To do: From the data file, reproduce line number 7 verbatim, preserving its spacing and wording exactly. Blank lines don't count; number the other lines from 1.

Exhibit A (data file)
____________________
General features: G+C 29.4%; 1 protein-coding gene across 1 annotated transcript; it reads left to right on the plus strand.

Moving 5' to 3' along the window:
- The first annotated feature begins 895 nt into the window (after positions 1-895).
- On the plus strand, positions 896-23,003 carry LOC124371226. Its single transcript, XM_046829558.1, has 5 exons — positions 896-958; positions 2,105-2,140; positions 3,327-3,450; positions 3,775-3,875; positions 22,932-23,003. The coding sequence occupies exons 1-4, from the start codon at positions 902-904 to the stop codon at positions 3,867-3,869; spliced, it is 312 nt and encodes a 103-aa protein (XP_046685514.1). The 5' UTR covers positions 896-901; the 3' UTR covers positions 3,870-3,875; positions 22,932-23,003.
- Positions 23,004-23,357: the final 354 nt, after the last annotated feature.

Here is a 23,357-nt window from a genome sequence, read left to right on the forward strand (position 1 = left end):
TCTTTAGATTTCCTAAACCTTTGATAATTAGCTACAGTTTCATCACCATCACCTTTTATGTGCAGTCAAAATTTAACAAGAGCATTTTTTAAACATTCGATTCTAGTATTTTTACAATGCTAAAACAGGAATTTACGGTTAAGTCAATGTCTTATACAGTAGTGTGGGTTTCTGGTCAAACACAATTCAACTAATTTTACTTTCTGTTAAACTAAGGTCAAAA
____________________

TCTTTAGATTTCCTAAACCTTTGATAATTAGCTACAGTTTCATCACCATCACCTTTTATGTGCAGTCAAAATTTAACAAGAGCATTTTTTAAACATTCGATTCTAGTATTTTTACAATGCTAAAACAGGAATTTACGGTTAAGTCAATGTCTTATACAGTAGTGTGGGTTTCTGGTCAAACACAATTCAACTAATTTTACTTTCTGTTAAACTAAGGTCAAAA